Taking a fresh look at your blog from an outsider’s point of view.
If you were a visitor to your blog, would you want to read it?
It sounds like an odd question, but think about it for a moment. Is your blog something that you would like to read if you hadn’t seen all the content before?
Hopefully the answer is “yes!”
The reason I’m asking is because it’s really hard to write things that you don’t find interesting. You might have to do it for a job – I wrote plenty of documents in past jobs that didn’t get me excited – (strategy delivery action plan anyone?) but when it comes to your own blog, people will be able to tell whether you’re passionate and feel excited about the content.
I’m sure there have been articles that you clicked on because of an interesting headline, but then you clicked away after a couple of seconds. Why is that? I’d say there are two groups of reasons.
Mistakes or a bad user experience
The first reasons are that there is something wrong with it. Different things will bug different people. Maybe there are lots of mistakes in the writing and that puts you off. I’m not talking about grammar so much, but if it looks as though someone hasn’t given it a once-over before publishing, and dashed it out, leaving lots of typing errors in, I find it really distracting.
Maybe there is too much clutter to make it an easy reading experience.
Maybe the in-your-face pop-up drove you crazy!
Maybe there was an exciting title, but the content didn’t live up to it. Nobody loves clickbait.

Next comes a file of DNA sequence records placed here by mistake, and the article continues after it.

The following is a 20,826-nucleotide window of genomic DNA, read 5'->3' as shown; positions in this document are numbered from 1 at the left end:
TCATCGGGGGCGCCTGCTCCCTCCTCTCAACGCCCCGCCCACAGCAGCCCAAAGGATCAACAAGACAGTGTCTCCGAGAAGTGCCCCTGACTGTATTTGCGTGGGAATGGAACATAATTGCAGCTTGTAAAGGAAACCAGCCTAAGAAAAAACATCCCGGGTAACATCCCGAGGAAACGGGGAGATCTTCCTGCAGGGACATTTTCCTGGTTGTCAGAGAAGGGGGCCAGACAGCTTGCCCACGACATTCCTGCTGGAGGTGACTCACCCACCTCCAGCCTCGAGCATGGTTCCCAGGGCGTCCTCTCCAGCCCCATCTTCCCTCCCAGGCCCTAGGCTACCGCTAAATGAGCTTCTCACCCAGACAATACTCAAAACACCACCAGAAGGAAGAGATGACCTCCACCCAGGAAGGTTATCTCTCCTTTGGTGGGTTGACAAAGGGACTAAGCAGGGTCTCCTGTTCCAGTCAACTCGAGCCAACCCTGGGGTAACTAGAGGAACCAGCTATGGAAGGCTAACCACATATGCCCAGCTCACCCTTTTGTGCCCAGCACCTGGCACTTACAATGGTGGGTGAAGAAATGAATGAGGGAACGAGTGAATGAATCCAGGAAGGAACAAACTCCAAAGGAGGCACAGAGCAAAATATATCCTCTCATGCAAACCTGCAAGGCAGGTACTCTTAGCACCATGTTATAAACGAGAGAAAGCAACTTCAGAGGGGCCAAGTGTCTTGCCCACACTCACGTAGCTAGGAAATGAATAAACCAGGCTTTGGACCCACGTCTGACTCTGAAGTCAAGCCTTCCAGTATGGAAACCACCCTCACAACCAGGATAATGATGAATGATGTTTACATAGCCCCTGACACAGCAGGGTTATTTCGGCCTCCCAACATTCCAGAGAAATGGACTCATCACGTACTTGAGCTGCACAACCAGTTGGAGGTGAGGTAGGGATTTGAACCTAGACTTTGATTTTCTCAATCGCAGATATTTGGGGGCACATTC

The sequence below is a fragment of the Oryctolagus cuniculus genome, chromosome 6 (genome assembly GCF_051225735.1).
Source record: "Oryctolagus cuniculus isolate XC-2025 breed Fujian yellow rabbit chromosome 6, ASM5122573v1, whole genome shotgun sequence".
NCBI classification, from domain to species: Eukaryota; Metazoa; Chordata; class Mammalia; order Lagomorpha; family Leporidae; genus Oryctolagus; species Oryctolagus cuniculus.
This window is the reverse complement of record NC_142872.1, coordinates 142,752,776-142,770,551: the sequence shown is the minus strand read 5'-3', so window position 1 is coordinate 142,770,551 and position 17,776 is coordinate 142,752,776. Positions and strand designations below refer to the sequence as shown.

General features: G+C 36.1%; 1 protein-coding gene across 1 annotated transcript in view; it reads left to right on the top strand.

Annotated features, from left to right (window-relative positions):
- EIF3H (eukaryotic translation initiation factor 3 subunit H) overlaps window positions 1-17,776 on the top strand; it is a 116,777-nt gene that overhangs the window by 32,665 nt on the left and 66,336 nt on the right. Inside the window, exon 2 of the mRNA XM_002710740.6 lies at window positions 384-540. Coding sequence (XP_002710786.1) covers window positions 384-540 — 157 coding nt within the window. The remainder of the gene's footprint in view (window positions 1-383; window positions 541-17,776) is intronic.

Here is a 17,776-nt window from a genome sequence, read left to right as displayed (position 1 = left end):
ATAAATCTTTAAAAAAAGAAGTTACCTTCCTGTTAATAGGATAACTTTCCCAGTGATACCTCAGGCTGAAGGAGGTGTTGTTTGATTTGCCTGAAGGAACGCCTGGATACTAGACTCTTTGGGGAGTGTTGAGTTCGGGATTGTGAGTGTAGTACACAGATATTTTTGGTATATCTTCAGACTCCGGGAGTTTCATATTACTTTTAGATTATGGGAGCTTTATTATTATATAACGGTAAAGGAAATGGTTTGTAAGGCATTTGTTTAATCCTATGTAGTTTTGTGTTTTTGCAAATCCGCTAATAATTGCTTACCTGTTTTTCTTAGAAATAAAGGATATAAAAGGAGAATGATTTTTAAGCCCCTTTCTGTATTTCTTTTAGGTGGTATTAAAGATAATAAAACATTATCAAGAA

Maybe the article is exactly the same as a bunch of other articles on the topic, and the blogger didn’t do anything unique to make it their own.
The list goes on, but they are generally things that can be fixed, and probably should be fixed so that readers don’t click away.
Then there are the other, more personal things. These aren’t mistakes, but they’re about personal choice. They’re what makes you stand out from the crowd, and because of this, some people will be drawn to your blog because of them, whereas others will click on by. They aren’t bad things – but it’s good if you can be consistent with them so you give a clear message about what kind of vibe you are going for. How will you do this using your language/layout/images/choice of topics?
I like something to read, so a couple of lines of text with a bunch of photos doesn’t do it for me, whereas other people might fall asleep halfway through some of the articles that I enjoy because there’s too much detail for them.
I can’t stand football, but some of my friends hunt out articles about sport.
I love dogs, but most of the time I don’t want to read about cats (sorry cat lovers – one or two articles won’t make me run for it, but a whole blog on them wouldn’t be my first choice of reading material!.
As someone who is blind, content will always be king over images for me, but I know people who will stop reading if they don’t like the blog design or lack of photos.
If every product is amaaazing and every post feels like an ad or promotion, it somehow doesn’t feel real, and that’s a turn-off for me. I’d much rather someone say why they didn’t like something once in a while or that something just wasn’t their thing.
Whilst everyone can work to improve their writing style and presentation, these are more personal things. You can’t please everyone, and trying to please everyone will just give you a headache and make your blog blend into the noise of the hundreds of other blogs out there because there’s nothing that makes it stand out!
Take a look at your blog through the eyes of a visitor